Google is set to launch the Nexus 7 tablet at its developer conference this week, with prices beginning at under $200.
(Supposed) Key Features:
- 7in IPS display
- Tegra 3 chip, 1GB RAM
- 8GB or 16GB of storage
- Android 4.1 (Jelly Bean)
- Price: 8GB - $199; 16GB - $249
According to a leaked training document obtained by Gizmodo Australia, the Google Nexus 7 tablet will be announced at Google I/O, the company's annual developer conference taking place in San Francisco this week.
The Nexus 7 tablet has been rumoured for a long time and the leaked training document seems to confirm a lot of previous speculation. As with all leaks of this nature of course, we need to take them with a pinch of salt, until the official announcement due on Wednesday.
The Nexus 7 is set to feature a 7in IPS display with a resolution of 1200 x 800, with 178 degree viewing angles. It will be powered by an Nvidia Tegra 3 chip, featuring a 1.3GHz quad-core processor paired with a GeForce 12-core GPU and 1GB of RAM.
It will also feature a 1.2 megapixel front-facing camera, NFC, Google Wallet (though only in the US initially) and Android Beam, which lets users share content across compatible devices. The tablet, as suspected will be manufactured by Asus.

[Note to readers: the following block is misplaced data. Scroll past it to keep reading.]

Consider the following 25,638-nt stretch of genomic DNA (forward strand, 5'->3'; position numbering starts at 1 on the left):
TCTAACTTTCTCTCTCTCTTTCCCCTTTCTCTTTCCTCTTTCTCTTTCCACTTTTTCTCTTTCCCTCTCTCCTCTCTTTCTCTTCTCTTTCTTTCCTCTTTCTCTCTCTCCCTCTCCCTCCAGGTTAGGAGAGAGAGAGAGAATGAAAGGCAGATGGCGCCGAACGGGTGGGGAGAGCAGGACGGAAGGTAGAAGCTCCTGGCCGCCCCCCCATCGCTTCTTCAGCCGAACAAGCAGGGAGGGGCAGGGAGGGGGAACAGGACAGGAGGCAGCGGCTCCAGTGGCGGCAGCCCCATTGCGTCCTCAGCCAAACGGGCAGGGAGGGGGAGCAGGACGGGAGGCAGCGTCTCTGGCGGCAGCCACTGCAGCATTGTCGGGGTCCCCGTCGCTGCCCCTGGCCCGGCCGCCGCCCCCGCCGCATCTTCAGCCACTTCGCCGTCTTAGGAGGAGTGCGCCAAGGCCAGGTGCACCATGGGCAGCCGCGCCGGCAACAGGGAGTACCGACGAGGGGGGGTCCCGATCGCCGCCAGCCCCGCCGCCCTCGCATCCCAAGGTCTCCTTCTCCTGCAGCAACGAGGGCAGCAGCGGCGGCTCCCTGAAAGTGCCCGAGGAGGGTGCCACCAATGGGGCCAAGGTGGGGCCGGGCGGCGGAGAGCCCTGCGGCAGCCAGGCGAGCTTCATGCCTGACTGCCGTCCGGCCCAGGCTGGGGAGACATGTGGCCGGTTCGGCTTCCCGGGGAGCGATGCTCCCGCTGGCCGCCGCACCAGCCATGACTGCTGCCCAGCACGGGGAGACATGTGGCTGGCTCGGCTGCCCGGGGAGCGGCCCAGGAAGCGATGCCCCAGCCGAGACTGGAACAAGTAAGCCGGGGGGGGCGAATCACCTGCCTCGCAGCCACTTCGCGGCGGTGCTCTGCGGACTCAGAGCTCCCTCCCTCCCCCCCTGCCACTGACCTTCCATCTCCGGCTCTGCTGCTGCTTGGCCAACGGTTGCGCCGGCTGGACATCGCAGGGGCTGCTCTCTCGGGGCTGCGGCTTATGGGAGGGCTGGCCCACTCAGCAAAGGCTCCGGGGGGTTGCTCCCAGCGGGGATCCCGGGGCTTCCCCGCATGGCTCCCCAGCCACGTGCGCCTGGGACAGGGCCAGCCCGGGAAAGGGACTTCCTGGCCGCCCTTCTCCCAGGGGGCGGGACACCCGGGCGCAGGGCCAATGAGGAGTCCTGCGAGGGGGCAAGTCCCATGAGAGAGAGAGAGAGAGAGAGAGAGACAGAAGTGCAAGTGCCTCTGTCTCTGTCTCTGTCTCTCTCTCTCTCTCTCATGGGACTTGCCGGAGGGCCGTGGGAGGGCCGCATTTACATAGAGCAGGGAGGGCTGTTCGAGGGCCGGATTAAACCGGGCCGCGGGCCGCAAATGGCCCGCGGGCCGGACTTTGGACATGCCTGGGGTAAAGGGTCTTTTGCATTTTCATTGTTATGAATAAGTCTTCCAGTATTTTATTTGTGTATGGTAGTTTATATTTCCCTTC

Android 4.1 (Jelly Bean)
The tablet is also expected to be the first device to launch with the latest version of Google's operating system, Android 4.1, codenamed Jelly Bean.
One of the most intriguing aspects of the training document suggests that software updates will be centralised by Google from now on, which would help address the issue of fragmentation which sees manufacturers and carriers adapt the software first before pushing it out to customers.
The training document only mentioned US pricing, with an 8GB model costing $199 and a 16GB model costing $249. This would put the Nexus 7 firmly in competition with Amazon's Kindle Fire at the lower end of the market rather than the iPad at the more premium end of the scale.
No pricing for regions other than the US were mentioned in the document, which could suggest that we may be waiting for the Nexus 7 to arrive in Europe, in a similar way to the Kindle Fire, though Amazon's 7in tablet could be arriving in the UK this summer.
Google has previously partnered with hardware manufacturers to produce reference devices for its software, including the Nexus One, Nexus S and Galaxy Nexus.
Google's reason for producing these devices is to show off what the latest version of Android can do, giving users a pure Android experience rather than having a skinned version of the operating system.
Microsoft announced its own Surface tablets last week with some commentators suggesting it was producing them as a way of showing off Windows 8 rather than an attempt to crack the tablet market.
We will be covering Google I/O in details when it begins on Wednesday, 27 June when we expect to see the Nexus 7 tablet officially announced as well as more details on Android 4.1 (Jelly Bean).